## Geometry of linear equations: linear spaces and subspaces

is a linear space in the following sense: for any and any the linear combination belongs to From earlier exercises we know that and are straight lines drawn through the vectors Therefore is a plane drawn through those vectors. We can say that is a **linear space** in the following sense: for any , the whole plane drawn through is contained in

Subsets of may have this property.

**Example 1**. On the plane, take any straight line passing through the origin (the slope doesn't matter). The equation of such a line is

(1)

where at least one of the coefficients is different from zero. If we can solve the equation for and get a more familiar form If we get a vertical line If two points satisfy (1), then you can check that their linear combination also satisfies (1). A straight line that does not pass through the origin is described by with

**Example 2**. In , take any straight line or any 2D plane passing through the origin. A straight line is described by a system of two equations and a plane is described by one equation You can do the algebra as above to show that linear combinations of elements of these sets belong to these sets. However, I suggest using the geometric interpretation of linear operations to show that these are examples of subspaces.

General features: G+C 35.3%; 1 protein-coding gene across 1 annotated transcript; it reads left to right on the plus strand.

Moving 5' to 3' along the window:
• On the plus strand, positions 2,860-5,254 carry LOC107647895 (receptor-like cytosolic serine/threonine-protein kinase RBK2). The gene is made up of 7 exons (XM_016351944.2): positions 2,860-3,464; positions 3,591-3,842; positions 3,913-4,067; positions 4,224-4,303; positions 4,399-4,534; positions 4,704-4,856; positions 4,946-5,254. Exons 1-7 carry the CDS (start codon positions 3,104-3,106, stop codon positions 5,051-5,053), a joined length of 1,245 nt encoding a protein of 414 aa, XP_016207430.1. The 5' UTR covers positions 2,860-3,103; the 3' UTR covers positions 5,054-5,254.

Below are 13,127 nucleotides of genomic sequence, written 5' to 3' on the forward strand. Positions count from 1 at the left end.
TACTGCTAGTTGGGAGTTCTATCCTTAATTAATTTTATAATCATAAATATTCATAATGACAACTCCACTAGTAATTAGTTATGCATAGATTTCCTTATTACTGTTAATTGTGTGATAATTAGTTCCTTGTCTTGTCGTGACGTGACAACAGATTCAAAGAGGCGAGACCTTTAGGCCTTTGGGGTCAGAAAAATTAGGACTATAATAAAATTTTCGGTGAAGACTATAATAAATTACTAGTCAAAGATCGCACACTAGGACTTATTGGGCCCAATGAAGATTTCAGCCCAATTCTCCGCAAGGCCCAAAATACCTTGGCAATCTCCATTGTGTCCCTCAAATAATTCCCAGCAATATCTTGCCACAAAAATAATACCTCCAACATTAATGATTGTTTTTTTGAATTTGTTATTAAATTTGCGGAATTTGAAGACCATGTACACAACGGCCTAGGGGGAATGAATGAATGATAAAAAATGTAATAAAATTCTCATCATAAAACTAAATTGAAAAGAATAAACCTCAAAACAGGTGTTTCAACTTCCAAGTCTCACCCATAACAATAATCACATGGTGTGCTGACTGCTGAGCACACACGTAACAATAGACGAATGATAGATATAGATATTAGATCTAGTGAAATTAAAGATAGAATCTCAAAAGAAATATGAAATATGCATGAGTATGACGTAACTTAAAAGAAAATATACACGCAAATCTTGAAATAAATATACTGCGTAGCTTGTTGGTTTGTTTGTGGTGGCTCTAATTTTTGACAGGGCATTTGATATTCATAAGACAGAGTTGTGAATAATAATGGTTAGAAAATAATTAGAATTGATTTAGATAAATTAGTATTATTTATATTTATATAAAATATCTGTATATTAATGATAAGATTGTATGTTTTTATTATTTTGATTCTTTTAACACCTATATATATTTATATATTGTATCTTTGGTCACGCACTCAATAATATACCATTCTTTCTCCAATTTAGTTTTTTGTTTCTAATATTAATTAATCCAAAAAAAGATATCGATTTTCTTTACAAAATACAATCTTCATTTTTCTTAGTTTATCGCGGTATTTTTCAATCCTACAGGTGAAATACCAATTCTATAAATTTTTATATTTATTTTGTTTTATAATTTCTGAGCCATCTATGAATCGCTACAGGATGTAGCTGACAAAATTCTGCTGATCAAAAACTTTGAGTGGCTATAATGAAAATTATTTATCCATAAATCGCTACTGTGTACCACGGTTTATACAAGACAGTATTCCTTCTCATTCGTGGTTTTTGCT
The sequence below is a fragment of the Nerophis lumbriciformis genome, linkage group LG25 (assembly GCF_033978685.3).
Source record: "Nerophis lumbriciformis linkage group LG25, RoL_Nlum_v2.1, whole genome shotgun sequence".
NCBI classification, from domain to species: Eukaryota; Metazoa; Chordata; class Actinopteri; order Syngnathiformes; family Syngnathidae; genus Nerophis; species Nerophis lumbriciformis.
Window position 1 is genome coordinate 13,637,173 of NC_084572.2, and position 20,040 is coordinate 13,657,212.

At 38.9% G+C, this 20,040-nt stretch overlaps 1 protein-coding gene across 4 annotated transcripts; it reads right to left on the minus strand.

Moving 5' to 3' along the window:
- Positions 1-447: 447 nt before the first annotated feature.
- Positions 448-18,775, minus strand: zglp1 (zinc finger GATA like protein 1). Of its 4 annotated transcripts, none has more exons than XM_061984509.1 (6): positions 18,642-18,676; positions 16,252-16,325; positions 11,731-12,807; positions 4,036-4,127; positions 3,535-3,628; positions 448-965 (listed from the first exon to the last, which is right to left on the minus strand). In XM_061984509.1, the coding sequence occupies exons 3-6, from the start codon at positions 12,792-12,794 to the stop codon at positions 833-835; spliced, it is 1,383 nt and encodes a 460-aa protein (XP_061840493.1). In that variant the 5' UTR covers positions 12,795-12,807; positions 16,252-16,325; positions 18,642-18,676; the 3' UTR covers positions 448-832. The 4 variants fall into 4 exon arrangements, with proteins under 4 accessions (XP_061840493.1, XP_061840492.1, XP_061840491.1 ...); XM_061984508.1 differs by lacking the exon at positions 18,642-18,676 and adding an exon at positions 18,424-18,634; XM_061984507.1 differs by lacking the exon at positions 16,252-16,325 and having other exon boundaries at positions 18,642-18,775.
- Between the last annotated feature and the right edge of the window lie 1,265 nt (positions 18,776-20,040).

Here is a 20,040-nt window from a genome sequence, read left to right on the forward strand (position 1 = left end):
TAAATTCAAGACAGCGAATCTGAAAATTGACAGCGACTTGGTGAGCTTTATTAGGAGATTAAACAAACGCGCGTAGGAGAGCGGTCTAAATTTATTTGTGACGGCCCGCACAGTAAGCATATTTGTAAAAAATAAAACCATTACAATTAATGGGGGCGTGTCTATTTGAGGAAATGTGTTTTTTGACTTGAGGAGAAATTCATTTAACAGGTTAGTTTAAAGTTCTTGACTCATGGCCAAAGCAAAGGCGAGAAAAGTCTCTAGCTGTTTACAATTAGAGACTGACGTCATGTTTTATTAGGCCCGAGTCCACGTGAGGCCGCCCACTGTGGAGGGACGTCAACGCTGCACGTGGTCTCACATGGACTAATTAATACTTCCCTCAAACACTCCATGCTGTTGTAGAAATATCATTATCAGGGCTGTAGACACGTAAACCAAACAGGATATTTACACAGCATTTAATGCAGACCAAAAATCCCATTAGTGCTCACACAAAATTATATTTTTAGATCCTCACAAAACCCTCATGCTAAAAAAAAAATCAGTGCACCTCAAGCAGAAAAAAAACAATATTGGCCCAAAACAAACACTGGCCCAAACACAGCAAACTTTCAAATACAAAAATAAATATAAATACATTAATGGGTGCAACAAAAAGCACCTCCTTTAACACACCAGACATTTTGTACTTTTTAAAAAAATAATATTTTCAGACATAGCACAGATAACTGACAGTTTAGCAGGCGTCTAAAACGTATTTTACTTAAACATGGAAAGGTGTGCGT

A straight line or a plane that does not pass through the origin is not a subspace, see Figure 1. The straight line

**Definition 1**. The set **linear subspace** of

The definition does not exclude the extreme cases **trivial**.

Sometimes we are interested in how a subspace is generated.

**Definition 2**. Take any vectors

(2)

This set is a linear subspace (because a linear combination of expressions of type (2) is again of this type) and it is called a **span** of **spanned by**

In this terminology, the first characterization of the matrix image says that it is spanned by that matrix' columns.

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